Myeloproliferative disorders

Last Modified: December 1, 2002

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Question

Dear OncoLink "Ask The Experts,"
I have a friend who was just diagnosed with MPD. Could you please send me information on what the disorder is exactly? 

Answer

Selina M. Luger, MD, Director of the Leukemia Program and Assistant Professor of Medicine at the University of Pennsylvania, responds:

MPD means myeloproliferative disorder. In these patients, typically there is an increase in the number of cells being made by the bone marrow resulting in increased blood counts. There can be an increase in the white blood cells, hemoglobin, or platelet counts or a combination of these. Sometimes patients will have enlarged spleens. Depending on the specific manifestations of the patient's disorder as well as the results of additional testing that may be done on the blood or bone marrow, the physician will determine how to treat the patient.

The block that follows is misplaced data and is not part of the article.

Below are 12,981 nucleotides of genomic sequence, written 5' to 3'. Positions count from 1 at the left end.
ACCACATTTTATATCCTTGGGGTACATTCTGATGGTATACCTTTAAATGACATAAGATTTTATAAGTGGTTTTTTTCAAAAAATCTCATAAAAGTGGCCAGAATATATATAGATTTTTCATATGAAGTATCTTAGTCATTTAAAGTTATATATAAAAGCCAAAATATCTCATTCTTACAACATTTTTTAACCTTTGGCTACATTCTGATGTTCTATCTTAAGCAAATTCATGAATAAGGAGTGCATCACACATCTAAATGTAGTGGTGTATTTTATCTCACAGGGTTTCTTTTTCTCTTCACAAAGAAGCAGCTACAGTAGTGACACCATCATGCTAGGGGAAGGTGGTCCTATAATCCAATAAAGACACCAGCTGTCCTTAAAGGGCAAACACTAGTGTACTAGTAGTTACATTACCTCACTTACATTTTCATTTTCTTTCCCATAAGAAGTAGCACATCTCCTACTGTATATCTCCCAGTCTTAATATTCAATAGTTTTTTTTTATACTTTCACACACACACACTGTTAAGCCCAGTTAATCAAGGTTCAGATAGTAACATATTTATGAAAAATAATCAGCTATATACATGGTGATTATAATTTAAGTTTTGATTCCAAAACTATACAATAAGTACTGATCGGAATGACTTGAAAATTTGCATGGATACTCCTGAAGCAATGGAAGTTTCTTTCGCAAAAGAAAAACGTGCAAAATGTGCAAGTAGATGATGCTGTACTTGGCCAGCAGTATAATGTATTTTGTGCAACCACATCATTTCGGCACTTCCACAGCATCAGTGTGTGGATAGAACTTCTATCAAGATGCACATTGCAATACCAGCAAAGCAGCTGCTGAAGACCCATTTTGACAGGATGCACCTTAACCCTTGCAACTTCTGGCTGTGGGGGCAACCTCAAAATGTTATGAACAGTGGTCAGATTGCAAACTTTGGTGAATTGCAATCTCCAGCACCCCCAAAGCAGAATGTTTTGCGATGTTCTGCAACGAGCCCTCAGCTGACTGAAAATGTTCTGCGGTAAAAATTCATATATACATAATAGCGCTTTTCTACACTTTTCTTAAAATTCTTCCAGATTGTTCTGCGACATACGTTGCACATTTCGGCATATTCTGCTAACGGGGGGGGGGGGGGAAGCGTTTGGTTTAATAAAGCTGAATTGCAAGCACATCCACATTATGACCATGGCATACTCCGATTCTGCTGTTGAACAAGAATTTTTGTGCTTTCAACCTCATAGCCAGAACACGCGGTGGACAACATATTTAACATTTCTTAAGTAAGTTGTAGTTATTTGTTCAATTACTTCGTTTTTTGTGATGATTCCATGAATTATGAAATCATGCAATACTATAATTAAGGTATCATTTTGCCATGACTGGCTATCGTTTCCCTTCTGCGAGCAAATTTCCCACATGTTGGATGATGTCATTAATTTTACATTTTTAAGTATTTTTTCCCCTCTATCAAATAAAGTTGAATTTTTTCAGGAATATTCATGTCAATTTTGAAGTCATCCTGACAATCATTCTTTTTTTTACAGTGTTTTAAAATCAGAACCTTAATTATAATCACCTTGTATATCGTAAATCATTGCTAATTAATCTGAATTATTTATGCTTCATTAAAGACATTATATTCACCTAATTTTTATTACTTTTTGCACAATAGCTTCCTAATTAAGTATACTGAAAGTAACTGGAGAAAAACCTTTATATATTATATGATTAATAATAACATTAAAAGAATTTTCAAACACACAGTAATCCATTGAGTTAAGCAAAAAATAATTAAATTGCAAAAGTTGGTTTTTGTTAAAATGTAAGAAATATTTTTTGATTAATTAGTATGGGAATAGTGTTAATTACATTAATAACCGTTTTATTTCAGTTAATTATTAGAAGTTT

News
ASH: CALR Mutations ID'd in Myeloproliferative Neoplasms

Dec 11, 2013 - Many patients with myeloproliferative neoplasms without mutations in the Janus kinase 2 gene (JAK2) or in the thrombopoietin receptor gene (MPL) have mutations in the CALR gene encoding calreticulin, according to two studies published online Dec. 10 in the New England Journal of Medicine. The research was published to coincide with presentation at the annual meeting of the American Society of Hematology, held from Dec. 7 to 10 in New Orleans.



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